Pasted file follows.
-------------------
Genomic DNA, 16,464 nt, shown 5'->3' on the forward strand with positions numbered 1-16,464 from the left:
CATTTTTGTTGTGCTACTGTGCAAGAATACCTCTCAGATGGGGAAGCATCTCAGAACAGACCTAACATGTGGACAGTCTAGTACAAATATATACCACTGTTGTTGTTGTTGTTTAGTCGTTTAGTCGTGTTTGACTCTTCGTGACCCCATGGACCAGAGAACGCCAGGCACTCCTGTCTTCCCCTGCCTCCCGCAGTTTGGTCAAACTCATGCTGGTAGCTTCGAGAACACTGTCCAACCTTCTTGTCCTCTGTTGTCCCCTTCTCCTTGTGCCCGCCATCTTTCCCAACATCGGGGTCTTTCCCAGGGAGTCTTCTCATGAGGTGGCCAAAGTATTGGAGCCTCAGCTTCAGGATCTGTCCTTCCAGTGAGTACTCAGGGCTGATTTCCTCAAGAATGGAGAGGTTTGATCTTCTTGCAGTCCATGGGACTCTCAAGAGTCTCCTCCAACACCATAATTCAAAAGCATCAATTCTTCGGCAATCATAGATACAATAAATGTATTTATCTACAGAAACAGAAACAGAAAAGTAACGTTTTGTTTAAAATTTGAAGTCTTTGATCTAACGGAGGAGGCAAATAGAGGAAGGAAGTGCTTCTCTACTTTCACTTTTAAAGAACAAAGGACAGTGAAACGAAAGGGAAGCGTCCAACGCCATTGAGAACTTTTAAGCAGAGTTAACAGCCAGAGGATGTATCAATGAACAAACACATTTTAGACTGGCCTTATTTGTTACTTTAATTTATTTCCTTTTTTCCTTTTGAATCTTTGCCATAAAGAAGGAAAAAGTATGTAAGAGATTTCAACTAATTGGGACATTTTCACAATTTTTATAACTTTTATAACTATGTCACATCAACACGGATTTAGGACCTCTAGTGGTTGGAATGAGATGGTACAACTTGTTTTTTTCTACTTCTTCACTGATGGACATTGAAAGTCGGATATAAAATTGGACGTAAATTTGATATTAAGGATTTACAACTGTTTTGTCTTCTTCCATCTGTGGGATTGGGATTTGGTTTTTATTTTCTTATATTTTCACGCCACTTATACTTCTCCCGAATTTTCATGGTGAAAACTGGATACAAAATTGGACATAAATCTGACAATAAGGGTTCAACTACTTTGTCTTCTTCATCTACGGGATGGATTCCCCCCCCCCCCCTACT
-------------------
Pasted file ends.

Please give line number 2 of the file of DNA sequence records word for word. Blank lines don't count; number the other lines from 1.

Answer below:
CATTTTTGTTGTGCTACTGTGCAAGAATACCTCTCAGATGGGGAAGCATCTCAGAACAGACCTAACATGTGGACAGTCTAGTACAAATATATACCACTGTTGTTGTTGTTGTTTAGTCGTTTAGTCGTGTTTGACTCTTCGTGACCCCATGGACCAGAGAACGCCAGGCACTCCTGTCTTCCCCTGCCTCCCGCAGTTTGGTCAAACTCATGCTGGTAGCTTCGAGAACACTGTCCAACCTTCTTGTCCTCTGTTGTCCCCTTCTCCTTGTGCCCGCCATCTTTCCCAACATCGGGGTCTTTCCCAGGGAGTCTTCTCATGAGGTGGCCAAAGTATTGGAGCCTCAGCTTCAGGATCTGTCCTTCCAGTGAGTACTCAGGGCTGATTTCCTCAAGAATGGAGAGGTTTGATCTTCTTGCAGTCCATGGGACTCTCAAGAGTCTCCTCCAACACCATAATTCAAAAGCATCAATTCTTCGGCAATCATAGATACAATAAATGTATTTATCTACAGAAACAGAAACAGAAAAGTAACGTTTTGTTTAAAATTTGAAGTCTTTGATCTAACGGAGGAGGCAAATAGAGGAAGGAAGTGCTTCTCTACTTTCACTTTTAAAGAACAAAGGACAGTGAAACGAAAGGGAAGCGTCCAACGCCATTGAGAACTTTTAAGCAGAGTTAACAGCCAGAGGATGTATCAATGAACAAACACATTTTAGACTGGCCTTATTTGTTACTTTAATTTATTTCCTTTTTTCCTTTTGAATCTTTGCCATAAAGAAGGAAAAAGTATGTAAGAGATTTCAACTAATTGGGACATTTTCACAATTTTTATAACTTTTATAACTATGTCACATCAACACGGATTTAGGACCTCTAGTGGTTGGAATGAGATGGTACAACTTGTTTTTTTCTACTTCTTCACTGATGGACATTGAAAGTCGGATATAAAATTGGACGTAAATTTGATATTAAGGATTTACAACTGTTTTGTCTTCTTCCATCTGTGGGATTGGGATTTGGTTTTTATTTTCTTATATTTTCACGCCACTTATACTTCTCCCGAATTTTCATGGTGAAAACTGGATACAAAATTGGACATAAATCTGACAATAAGGGTTCAACTACTTTGTCTTCTTCATCTACGGGATGGATTCCCCCCCCCCCCCTACT